The Limits Of Rationality

The smarter we are, the more likely we are to re-affirm our political biases.

Written by Sreejith Sugunan | Published: October 1, 2018 12:35:33 am
Contemporary political action should be less about acting against the enemy and more about attaining a mature scepticism towards our own biases. (Representational)

As part of the Cultural Cognition Project, which aims to study how individuals with preconceived group identities perceive their risk in society, law professor and psychologist Dan Kahan found that people generally engage in “identity protective cognition”. Kahan used this term to refer to our tendency to “selectively credit and discredit evidence” based on the beliefs that predominate our group. One can conclude from Kahan’s analysis that an individual is likely to prioritise evidence that re-affirms one’s weltanschauung (worldview), and may actively resist information that can be “identity-threatening”, thus engaging in politically-motivated reasoning.

Apart from a humanistic consideration, identity protective cognition can explain why the killing of Kashmiri journalist Shujaat Bukhari sparked a greater outrage from liberal quarters than the murder of Kashmiri soldier Aurangzeb. The same framework also explains why the anti-liberal camp in India reads a studied indifference among the Indian liberal intelligentsia towards the sacrifices made by the armed forces, or towards the concerns of Hindu community. The point here is that our interpretation of political events, and the image of the other produced by it, are likely to be affirmative reiterations of those ideological positions we are sympathetic to. Relying on Kahan’s findings, one can argue that there is a definite lack of reason, or at least it’s partial absence, when it comes to our political positions, though we believe them to be well-thought out and rational.

A partially reasoned political judgement, coupled with a post-truth environment, makes it all the more easy to reify the liberal or the anti-liberal as the antagonist of our political imagery. And this is the kind of cognitive template that plays in to the selective information or misinformation campaigns led by divisive political forces, be it from the left, right or centre. A common approach to resist such trappings of political agenda has been to prod us to cultivate scientific temper, specifically a narrow brand of it that recommends a submission of our faculties of judgement to the triad of facts, trials and tests — a mode of rote empiricism. The assumption behind this is that a scientifically-informed public is the best line of defence against politically-motivated news campaigns. But this may not be true according to Kahan’s findings. The smarter we are, the more likely we are to use our intelligence to appropriate information selectively.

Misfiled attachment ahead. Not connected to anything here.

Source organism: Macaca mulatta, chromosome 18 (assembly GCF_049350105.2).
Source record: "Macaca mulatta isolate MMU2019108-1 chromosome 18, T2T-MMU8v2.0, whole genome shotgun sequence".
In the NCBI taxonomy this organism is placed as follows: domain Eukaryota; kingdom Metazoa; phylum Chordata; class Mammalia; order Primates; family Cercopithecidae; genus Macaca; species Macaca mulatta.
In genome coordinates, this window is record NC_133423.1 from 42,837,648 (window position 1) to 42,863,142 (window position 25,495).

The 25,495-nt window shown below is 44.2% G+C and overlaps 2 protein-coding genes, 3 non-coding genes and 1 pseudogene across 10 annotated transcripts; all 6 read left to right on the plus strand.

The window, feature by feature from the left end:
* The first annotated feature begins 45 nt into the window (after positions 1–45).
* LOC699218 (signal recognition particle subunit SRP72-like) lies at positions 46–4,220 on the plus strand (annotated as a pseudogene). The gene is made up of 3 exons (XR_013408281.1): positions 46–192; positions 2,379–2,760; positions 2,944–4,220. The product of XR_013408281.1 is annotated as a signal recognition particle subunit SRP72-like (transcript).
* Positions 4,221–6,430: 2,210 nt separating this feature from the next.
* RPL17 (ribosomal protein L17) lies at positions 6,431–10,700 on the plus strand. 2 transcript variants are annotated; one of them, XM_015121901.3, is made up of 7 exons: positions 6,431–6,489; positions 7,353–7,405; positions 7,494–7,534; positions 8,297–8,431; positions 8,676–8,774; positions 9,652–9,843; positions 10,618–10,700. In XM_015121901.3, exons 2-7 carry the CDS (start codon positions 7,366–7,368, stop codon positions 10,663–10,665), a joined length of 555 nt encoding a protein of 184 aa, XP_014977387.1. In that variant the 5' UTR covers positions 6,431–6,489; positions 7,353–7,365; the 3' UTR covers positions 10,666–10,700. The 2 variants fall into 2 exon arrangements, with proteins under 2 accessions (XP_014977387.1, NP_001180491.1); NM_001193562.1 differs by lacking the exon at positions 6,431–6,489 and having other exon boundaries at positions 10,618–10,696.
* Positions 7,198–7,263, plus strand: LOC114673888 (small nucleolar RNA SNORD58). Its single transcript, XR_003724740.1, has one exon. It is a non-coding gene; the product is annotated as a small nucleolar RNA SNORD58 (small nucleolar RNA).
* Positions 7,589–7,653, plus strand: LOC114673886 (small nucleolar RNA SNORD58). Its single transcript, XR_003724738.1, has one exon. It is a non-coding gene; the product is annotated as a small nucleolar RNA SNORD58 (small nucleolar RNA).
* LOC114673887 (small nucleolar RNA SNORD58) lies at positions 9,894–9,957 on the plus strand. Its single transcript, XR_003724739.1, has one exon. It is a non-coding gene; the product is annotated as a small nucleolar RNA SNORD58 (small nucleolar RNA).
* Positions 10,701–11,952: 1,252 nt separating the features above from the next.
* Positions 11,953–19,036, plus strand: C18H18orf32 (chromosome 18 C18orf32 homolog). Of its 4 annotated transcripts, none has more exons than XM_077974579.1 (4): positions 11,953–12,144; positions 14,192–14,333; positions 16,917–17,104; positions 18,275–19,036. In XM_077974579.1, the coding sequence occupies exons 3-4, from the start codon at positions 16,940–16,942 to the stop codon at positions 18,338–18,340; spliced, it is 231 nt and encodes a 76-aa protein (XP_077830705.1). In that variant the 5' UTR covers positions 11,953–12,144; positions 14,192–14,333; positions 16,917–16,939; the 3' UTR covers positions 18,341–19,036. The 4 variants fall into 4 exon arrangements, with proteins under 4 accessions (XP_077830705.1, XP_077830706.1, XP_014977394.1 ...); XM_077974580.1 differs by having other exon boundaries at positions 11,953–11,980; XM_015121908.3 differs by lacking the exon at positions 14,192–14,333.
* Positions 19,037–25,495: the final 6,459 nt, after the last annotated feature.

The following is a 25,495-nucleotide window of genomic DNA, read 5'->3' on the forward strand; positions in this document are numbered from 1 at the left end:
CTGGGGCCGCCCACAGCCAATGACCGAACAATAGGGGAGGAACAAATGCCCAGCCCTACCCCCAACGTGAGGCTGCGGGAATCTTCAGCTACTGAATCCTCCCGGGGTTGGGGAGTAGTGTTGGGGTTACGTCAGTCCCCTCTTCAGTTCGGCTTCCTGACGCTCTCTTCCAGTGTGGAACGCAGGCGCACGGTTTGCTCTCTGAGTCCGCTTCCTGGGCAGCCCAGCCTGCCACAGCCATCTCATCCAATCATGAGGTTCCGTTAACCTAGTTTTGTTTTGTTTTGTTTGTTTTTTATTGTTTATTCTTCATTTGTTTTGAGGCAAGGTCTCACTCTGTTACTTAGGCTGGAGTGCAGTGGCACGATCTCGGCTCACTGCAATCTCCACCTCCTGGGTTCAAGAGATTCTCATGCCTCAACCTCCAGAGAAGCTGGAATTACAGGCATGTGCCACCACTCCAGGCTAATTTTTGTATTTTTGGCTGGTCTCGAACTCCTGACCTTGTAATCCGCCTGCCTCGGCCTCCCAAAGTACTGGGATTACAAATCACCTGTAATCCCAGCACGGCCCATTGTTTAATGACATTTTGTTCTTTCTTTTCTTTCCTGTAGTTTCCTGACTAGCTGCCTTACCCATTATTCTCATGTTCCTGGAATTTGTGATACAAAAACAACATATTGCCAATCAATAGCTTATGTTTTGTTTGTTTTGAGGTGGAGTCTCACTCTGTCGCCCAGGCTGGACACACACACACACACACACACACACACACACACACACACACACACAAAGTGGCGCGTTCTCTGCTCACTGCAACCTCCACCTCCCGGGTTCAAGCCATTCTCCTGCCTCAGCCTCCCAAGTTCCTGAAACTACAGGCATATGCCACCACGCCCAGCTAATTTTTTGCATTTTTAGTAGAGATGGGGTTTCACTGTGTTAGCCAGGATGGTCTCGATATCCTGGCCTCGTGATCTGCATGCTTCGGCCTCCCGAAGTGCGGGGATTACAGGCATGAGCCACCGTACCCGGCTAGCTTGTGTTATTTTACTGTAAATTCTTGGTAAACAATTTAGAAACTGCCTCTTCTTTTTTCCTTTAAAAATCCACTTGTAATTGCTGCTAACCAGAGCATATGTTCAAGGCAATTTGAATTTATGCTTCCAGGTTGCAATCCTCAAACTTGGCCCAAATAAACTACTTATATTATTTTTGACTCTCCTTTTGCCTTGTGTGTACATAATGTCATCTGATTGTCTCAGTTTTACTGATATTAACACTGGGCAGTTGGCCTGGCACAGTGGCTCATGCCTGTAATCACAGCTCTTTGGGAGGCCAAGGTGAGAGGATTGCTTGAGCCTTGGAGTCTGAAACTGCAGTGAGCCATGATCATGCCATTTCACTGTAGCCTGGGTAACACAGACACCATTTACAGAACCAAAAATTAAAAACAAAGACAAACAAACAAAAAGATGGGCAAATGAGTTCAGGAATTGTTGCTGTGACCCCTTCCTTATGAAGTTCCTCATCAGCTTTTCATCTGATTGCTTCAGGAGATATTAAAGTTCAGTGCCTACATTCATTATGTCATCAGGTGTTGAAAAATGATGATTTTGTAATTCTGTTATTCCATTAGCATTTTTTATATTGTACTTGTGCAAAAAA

German thinker Carl Schmitt, in his 1932 essay, ‘The Concept of the Political’, pointed out that politics, in its most primitive and naked form, is founded on a public distinction between friends and foes. In this framework, politics subscribes to the logic of cultivating the threat of an “enemy” for a group. And this threat may be real, or a mere perception. Being “political”, then, is our ability to recognise our affinity to specific group cognitions that help us identify our friends and enemies. Political parties and identity-focused pressure groups are “political” associations in this sense. Such organisations are appealing to our sense of “difference” from the other. The more these political associations can evoke in us this sense of “difference”, the likelier we are to strengthen our support for them. Perhaps, this explains why some political parties witness an increase in their voteshares when they instigate riots, or at least create a polarised environment.

Given the clout political judgements enjoy over scientific rationality, it becomes all the more important to be cautious and methodical in the reasoning we employ to support a specific political argument. Today, we don’t think twice about endorsing political positions that ignore humanistic principles, just for the momentary satisfaction of expressing anger, disgust or disappointment. But, by doing this, we are merely being pawns in a game orchestrated by our own faulty cognition, which select groups of hate-mongering media houses and political parties capitalise. The sad reality seems to be that we are wielding no true political agency. Contemporary political action should be less about acting against the enemy and more about attaining a mature scepticism towards our own biases.

The writer, 30, is a PhD candidate at the Centre of Political Studies, Jawaharlal Nehru University.

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